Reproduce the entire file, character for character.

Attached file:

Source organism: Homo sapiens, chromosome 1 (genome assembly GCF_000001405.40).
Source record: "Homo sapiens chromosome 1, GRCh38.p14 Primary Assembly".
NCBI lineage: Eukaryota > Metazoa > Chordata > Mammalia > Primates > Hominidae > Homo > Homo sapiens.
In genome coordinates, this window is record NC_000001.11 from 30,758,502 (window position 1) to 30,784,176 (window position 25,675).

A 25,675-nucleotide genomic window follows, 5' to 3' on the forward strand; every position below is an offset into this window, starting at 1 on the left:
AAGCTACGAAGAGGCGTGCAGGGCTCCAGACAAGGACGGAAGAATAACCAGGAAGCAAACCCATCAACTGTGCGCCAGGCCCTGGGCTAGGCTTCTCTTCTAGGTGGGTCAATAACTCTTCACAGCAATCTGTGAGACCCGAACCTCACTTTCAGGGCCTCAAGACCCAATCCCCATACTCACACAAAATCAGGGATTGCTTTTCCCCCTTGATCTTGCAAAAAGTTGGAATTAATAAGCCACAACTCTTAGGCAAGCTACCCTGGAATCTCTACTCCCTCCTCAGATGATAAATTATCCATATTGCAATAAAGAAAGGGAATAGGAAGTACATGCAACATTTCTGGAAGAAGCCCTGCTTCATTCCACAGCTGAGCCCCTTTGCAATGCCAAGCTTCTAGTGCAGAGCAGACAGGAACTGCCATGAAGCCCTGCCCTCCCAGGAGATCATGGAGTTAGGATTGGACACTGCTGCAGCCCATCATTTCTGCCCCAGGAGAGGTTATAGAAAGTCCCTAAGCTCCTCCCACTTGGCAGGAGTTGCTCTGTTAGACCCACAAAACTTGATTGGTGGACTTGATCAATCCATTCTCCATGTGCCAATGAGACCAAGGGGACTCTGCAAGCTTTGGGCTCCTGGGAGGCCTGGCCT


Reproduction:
Source organism: Homo sapiens, chromosome 1 (genome assembly GCF_000001405.40).
Source record: "Homo sapiens chromosome 1, GRCh38.p14 Primary Assembly".
NCBI lineage: Eukaryota > Metazoa > Chordata > Mammalia > Primates > Hominidae > Homo > Homo sapiens.
In genome coordinates, this window is record NC_000001.11 from 30,758,502 (window position 1) to 30,784,176 (window position 25,675).

A 25,675-nucleotide genomic window follows, 5' to 3' on the forward strand; every position below is an offset into this window, starting at 1 on the left:
AAGCTACGAAGAGGCGTGCAGGGCTCCAGACAAGGACGGAAGAATAACCAGGAAGCAAACCCATCAACTGTGCGCCAGGCCCTGGGCTAGGCTTCTCTTCTAGGTGGGTCAATAACTCTTCACAGCAATCTGTGAGACCCGAACCTCACTTTCAGGGCCTCAAGACCCAATCCCCATACTCACACAAAATCAGGGATTGCTTTTCCCCCTTGATCTTGCAAAAAGTTGGAATTAATAAGCCACAACTCTTAGGCAAGCTACCCTGGAATCTCTACTCCCTCCTCAGATGATAAATTATCCATATTGCAATAAAGAAAGGGAATAGGAAGTACATGCAACATTTCTGGAAGAAGCCCTGCTTCATTCCACAGCTGAGCCCCTTTGCAATGCCAAGCTTCTAGTGCAGAGCAGACAGGAACTGCCATGAAGCCCTGCCCTCCCAGGAGATCATGGAGTTAGGATTGGACACTGCTGCAGCCCATCATTTCTGCCCCAGGAGAGGTTATAGAAAGTCCCTAAGCTCCTCCCACTTGGCAGGAGTTGCTCTGTTAGACCCACAAAACTTGATTGGTGGACTTGATCAATCCATTCTCCATGTGCCAATGAGACCAAGGGGACTCTGCAAGCTTTGGGCTCCTGGGAGGCCTGGCCT